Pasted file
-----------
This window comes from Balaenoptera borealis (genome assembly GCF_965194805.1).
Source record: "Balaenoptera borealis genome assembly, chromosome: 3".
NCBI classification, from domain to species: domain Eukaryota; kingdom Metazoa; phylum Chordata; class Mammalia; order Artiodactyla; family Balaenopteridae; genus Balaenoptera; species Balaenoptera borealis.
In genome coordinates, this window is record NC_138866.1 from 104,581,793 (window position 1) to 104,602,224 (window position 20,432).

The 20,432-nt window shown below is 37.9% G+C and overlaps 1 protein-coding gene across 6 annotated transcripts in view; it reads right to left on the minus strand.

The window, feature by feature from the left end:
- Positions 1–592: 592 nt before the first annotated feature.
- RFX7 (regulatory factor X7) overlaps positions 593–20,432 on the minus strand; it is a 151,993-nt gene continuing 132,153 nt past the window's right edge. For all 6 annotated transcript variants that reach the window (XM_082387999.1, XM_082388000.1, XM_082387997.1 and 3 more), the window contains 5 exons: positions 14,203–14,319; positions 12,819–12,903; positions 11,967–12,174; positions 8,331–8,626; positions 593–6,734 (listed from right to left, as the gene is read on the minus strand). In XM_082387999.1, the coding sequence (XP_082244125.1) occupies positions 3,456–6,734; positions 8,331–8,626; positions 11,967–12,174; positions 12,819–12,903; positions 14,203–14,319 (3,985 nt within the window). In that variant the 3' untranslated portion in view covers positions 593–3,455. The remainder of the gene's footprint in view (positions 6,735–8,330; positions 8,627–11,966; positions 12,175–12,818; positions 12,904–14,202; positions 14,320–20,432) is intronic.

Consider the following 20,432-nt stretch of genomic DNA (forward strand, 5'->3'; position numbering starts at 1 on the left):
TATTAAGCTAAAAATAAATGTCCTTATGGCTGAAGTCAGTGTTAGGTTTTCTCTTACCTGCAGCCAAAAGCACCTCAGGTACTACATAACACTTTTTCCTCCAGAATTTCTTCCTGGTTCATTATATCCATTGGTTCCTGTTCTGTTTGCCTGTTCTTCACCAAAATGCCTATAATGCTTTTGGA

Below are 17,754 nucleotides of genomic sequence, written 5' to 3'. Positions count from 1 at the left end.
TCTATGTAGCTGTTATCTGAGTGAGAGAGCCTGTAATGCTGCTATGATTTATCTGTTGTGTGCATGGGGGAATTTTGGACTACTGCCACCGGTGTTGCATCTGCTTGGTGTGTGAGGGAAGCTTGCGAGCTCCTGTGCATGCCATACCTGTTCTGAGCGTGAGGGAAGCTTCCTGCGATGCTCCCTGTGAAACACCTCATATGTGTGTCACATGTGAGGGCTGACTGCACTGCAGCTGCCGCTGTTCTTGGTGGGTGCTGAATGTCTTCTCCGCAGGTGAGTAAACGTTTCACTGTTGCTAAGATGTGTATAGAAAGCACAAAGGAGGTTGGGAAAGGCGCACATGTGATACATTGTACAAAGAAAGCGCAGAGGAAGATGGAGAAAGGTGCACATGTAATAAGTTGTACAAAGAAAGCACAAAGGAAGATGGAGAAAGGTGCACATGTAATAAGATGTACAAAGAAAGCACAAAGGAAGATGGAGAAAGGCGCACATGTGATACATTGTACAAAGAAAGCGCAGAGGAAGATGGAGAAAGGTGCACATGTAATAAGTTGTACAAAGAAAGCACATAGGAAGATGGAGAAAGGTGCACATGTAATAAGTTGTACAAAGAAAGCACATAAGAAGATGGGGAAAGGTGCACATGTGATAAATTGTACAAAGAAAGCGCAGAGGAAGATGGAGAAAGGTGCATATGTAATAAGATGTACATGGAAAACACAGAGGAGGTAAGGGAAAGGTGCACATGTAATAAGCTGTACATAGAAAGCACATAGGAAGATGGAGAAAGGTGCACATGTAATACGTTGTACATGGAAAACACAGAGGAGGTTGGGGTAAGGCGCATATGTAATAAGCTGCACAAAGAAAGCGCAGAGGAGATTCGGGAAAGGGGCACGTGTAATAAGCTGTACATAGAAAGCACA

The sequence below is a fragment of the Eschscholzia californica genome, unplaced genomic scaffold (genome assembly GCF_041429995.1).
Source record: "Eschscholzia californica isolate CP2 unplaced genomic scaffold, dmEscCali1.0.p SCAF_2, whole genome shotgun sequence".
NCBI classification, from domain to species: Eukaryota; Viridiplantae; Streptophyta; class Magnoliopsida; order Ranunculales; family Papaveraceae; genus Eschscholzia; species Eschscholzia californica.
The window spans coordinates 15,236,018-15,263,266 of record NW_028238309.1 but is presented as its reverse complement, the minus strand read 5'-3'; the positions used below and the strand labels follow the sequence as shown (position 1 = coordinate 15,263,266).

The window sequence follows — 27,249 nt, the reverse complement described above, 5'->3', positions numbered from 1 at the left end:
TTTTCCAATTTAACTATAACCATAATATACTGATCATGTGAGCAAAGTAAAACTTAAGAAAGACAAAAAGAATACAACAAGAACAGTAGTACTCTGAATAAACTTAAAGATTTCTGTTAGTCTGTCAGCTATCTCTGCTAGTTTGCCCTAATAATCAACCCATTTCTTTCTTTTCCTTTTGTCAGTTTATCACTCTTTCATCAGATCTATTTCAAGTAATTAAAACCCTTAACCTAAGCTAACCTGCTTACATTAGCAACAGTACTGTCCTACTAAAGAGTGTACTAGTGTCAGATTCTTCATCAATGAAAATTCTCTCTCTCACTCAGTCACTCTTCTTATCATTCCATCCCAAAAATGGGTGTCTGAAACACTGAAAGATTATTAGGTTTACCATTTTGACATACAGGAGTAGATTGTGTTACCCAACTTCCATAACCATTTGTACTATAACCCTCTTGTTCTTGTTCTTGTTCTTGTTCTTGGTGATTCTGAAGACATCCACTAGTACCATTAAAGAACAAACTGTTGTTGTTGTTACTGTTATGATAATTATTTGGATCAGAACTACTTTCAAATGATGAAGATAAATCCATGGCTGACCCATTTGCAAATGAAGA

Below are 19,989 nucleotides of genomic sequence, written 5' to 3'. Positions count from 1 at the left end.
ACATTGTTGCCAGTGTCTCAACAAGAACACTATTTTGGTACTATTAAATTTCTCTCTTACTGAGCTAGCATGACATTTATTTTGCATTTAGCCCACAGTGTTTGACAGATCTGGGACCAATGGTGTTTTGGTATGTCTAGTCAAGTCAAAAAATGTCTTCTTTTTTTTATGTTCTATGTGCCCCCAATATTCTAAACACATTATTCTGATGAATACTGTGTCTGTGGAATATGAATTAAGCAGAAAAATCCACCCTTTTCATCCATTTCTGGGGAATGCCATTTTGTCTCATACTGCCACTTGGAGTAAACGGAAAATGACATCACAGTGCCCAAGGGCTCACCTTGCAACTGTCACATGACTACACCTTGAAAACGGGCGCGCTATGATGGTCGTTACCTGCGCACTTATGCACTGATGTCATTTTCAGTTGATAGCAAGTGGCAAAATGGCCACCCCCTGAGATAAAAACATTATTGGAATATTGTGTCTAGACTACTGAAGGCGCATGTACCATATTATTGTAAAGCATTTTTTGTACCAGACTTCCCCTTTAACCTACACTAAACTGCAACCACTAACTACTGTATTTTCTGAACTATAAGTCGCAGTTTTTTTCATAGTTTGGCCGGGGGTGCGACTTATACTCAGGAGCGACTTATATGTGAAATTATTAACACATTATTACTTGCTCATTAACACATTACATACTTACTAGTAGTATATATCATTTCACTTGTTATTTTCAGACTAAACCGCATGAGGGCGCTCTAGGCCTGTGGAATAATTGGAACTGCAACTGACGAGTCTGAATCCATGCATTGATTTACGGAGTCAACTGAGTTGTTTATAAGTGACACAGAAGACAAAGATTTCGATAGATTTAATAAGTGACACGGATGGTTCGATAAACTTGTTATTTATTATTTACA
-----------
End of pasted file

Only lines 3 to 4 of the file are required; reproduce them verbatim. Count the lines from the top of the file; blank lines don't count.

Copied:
NCBI classification, from domain to species: domain Eukaryota; kingdom Metazoa; phylum Chordata; class Mammalia; order Artiodactyla; family Balaenopteridae; genus Balaenoptera; species Balaenoptera borealis.
In genome coordinates, this window is record NC_138866.1 from 104,581,793 (window position 1) to 104,602,224 (window position 20,432).